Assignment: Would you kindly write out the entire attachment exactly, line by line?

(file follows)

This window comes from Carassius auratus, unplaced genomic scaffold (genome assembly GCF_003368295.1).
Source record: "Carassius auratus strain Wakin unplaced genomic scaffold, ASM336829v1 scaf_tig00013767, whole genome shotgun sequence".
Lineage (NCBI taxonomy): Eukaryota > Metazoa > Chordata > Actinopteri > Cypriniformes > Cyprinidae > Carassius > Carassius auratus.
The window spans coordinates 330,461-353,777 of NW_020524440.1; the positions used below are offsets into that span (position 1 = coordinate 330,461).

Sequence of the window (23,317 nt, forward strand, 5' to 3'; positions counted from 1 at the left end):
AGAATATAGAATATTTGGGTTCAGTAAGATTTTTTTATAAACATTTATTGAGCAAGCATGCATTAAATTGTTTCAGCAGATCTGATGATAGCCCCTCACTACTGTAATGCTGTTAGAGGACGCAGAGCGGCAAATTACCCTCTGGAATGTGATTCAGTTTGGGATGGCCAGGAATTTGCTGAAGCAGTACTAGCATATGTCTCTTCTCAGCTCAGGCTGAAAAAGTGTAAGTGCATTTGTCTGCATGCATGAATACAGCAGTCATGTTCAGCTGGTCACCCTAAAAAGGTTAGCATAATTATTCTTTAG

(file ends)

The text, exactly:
This window comes from Carassius auratus, unplaced genomic scaffold (genome assembly GCF_003368295.1).
Source record: "Carassius auratus strain Wakin unplaced genomic scaffold, ASM336829v1 scaf_tig00013767, whole genome shotgun sequence".
Lineage (NCBI taxonomy): Eukaryota > Metazoa > Chordata > Actinopteri > Cypriniformes > Cyprinidae > Carassius > Carassius auratus.
The window spans coordinates 330,461-353,777 of NW_020524440.1; the positions used below are offsets into that span (position 1 = coordinate 330,461).

Sequence of the window (23,317 nt, forward strand, 5' to 3'; positions counted from 1 at the left end):
AGAATATAGAATATTTGGGTTCAGTAAGATTTTTTTATAAACATTTATTGAGCAAGCATGCATTAAATTGTTTCAGCAGATCTGATGATAGCCCCTCACTACTGTAATGCTGTTAGAGGACGCAGAGCGGCAAATTACCCTCTGGAATGTGATTCAGTTTGGGATGGCCAGGAATTTGCTGAAGCAGTACTAGCATATGTCTCTTCTCAGCTCAGGCTGAAAAAGTGTAAGTGCATTTGTCTGCATGCATGAATACAGCAGTCATGTTCAGCTGGTCACCCTAAAAAGGTTAGCATAATTATTCTTTAG